Dr. Adele Reinhartz
In the mid-1990s I was struggling with the introduction to a book on a “Jewish reading” of the Gospel of John, the New Testament book with which I have been preoccupied off and on since my doctoral dissertation in the early 1980s. During this period, I happened to attend a lecture on Job given by Carol Newsom. Carol’s talk began with a reference to Wayne Booth that sent me directly to his marvelous book, The Company We Keep: An Ethics of Fiction (1988). Booth argues that our relationships with important books in our lives are analogous to our relationships with our friends. With books as with friends, we should not drift along in easy companionship, but rather engage them with integrity, understanding and honesty. The metaphor of book as friend provided me with a title (Befriending the Beloved Disciple: A Jewish Reading of the Gospel of John ) and a productive framework through which to articulate my fraught relationship not only with the Gospel of John, but with other biblical texts that continue both to fascinate and frustrate.
Adele Reinhartz is Professor in the Department of Classics and Religious Studies at the University of Ottawa, in Canada. @adele_reinhartz.
Dr. Andrew Jacobs
In light of my doctoral advisor's recent intellectual autobiography, published in the winter 2015 issue of the Catholic Historical Review, I've been pondering a moment in my very first graduate seminar with Elizabeth Clark. We were reading her recently published and astounding book, The Origenist Controversy: The Cultural Construction of an Early Christian Debate (Princeton, 1992) and discussing the watershed in scholarship on Evagrius Ponticus following the publication of Antoine Guillaumont's Les "Képhalaia gnostica" d'Évagre le Pontique et l'histoire de l'origénisme chez les Grecs et chez les Syriens (Du Seuil, 1962). Liz Clark sighed wistfully and remarked how she wished she had written that book. I (in my head) sighed wistfully and thought, "If only I could write a book like Liz Clark's The Origenist Controversy!" Oh, the power that others' books hold over our intellectual aspirations!
As this "unexpected influences" series for Ancient Jew Review illuminates, however, the books that have the most profound intellectual impact on us may not be those we encounter in our classrooms or conferences. Pondering my own "unexpected influences," two books immediately came to mind.
1. Anne McClintock, Imperial Leather (Routledge, 1995). In the misty days before I formally proposed my dissertation topic, I knew I wanted to approach Christian writings about Jews as a species of imperial cultural production. I knew almost nothing about postcolonial theory, so I began to read voraciously (Duke University in the 1990s was a great place to dive into theory). I can't remember precisely when in this process of intellectual consumption I first read Imperial Leather, but its traces still linger not-so-lightly over my work today. Set aside the brilliance of the writing, which still dazzles. Set aside the detailed footnotes which rivaled even those of Liz Clark. The manner in which McClintock engaged in historical analysis that drew on and explicitly reflected upon critical theory was eye-opening, prodding me to move beyond my heretofore somewhat clumsy "toolbox" approach to theory ("will the wrench of Foucault loosen this ancient Christian text, or the pliers of Derrida?") to a real contemplation of what historical writing could be, and how it could engage fundamental questions of personhood and community through theoretical engagement. McClintock's feminist postcolonial analysis challenged the canons of feminist critical theory as well as postcolonial analysis, all while engaging in insightful close readings of the material remains (visual and textual) of Victorian imperialism. Imperial Leather was a theoretical and historical revelation, the implications of which I am still processing.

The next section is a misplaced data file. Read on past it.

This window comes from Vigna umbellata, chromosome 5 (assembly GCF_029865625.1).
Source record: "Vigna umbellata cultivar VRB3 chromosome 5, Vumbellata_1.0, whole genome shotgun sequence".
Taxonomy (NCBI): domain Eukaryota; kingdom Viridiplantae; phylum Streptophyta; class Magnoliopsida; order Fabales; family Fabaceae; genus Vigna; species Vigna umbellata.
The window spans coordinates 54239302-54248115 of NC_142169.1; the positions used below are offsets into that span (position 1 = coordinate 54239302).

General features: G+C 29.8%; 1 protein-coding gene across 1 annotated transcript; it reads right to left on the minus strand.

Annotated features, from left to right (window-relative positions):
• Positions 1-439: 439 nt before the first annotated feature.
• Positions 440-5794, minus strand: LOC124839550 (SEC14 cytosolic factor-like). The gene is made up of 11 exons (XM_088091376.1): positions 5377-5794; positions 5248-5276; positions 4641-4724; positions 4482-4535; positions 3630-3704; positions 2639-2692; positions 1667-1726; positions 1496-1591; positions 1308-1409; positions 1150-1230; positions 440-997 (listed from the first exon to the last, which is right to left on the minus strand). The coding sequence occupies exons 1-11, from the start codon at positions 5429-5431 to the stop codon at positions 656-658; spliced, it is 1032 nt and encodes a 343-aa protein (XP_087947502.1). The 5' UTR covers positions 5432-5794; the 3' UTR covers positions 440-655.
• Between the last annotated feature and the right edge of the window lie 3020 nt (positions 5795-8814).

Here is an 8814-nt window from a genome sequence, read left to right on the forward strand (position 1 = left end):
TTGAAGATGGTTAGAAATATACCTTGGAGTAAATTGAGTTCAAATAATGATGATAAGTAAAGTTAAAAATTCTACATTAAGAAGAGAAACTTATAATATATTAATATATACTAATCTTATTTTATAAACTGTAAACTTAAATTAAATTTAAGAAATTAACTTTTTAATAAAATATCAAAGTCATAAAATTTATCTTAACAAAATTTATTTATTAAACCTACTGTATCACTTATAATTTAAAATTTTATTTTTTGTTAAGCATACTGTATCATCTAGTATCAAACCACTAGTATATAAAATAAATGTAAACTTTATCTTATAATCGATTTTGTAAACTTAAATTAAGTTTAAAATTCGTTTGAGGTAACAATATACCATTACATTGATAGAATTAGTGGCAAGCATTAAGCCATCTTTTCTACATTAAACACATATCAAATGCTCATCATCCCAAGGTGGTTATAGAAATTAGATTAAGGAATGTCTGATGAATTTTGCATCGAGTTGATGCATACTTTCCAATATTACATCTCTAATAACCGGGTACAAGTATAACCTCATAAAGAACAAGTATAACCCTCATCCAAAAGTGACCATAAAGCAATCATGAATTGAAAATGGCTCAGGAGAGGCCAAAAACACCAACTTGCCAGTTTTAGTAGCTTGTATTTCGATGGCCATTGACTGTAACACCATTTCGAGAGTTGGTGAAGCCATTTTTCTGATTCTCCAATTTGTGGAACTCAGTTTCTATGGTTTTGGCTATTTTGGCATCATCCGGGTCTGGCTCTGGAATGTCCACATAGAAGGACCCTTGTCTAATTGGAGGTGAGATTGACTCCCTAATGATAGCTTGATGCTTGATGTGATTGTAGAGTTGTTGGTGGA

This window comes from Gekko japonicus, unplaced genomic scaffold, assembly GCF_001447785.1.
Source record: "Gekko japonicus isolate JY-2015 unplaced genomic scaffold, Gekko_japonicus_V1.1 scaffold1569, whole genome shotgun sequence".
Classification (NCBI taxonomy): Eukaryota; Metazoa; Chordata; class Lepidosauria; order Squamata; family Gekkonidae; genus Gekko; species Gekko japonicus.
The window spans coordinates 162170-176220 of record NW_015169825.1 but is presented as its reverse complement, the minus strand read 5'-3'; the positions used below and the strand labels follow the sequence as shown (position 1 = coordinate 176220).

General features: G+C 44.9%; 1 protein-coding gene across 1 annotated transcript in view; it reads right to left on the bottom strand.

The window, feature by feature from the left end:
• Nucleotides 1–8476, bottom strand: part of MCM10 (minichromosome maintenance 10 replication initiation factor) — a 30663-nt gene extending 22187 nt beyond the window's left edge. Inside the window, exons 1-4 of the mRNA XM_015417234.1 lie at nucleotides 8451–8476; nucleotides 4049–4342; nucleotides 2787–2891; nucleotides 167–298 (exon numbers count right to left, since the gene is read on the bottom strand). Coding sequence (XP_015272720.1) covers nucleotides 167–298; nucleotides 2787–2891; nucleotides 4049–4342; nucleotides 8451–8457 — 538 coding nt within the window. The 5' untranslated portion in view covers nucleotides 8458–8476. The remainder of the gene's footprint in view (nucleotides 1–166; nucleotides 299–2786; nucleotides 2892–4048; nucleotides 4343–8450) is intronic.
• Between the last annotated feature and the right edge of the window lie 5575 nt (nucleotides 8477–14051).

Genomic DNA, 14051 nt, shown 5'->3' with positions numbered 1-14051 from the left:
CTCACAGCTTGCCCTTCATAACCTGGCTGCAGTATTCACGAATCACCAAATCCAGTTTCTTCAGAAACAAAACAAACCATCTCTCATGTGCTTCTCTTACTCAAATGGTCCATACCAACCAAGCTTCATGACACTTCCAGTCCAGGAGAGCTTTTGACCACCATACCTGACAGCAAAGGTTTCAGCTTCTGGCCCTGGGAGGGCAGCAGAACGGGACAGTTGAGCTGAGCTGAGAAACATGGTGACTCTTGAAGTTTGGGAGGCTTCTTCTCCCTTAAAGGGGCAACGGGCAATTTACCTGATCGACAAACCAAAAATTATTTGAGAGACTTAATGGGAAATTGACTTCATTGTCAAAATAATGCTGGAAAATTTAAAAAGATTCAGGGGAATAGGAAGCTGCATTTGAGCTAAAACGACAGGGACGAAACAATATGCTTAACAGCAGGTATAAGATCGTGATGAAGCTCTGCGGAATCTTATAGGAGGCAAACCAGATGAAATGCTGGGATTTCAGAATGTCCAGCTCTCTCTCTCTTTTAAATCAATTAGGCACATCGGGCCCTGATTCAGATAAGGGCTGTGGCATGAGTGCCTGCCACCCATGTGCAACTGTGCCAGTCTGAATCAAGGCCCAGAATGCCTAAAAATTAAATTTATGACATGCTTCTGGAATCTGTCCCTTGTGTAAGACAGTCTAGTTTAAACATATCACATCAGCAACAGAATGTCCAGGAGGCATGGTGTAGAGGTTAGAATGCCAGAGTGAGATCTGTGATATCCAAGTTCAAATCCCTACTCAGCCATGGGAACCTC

2. Ingrid and Edgar Parin D'Aulaire, D'Aulaires' Book of Greek Myths (Delacorte, 1962). When I was a very small child (I think around the age of seven) my parents bought me this colorful and surprisingly detailed children's book of Greek mythology which opens with the lyrical sentence, "IN OLDEN TIMES, when men still worshipped ugly idols, there lived in the land of Greece a folk of shepherds and herdsmen who cherished light and beauty," followed by idiosyncratic illustrations and only lightly bowdlerized accounts of Greek gods and heroes. I must have expressed a vague interest in ancient mythology, and my guess is that my parents asked at the local bookstore for something they could give their child to read. I inhaled it, probably hundreds of times, cover to cover. From there I moved on to other accounts of ancient myths suitable for "young readers" (Bulfinch, Hamilton), historical novels, nonfiction…the stream of books is lost to memory at this point. By the time I arrived at college, and needed to find some classes to take during the scrum of orientation week, two courses stood out that played to my nascent interest in ancient myths and religions: "Christianity in Late Antiquity," taught by Susan Ashbrook Harvey, and "Worlds of Late Antiquity," taught by Joseph Pucci. I enrolled for both, and my academic trajectory was set. I still own that worn copy of D'Aulaires' Book of Greek Myths (its lovely dust jacket long disintegrated), from which I nostalgically but accurately trace a direct line to my career as a scholar of late antiquity.
Andrew Jacobs is Professor of Religious Studies and Chair of Religious Studies at Scripps College. @drewjakeprof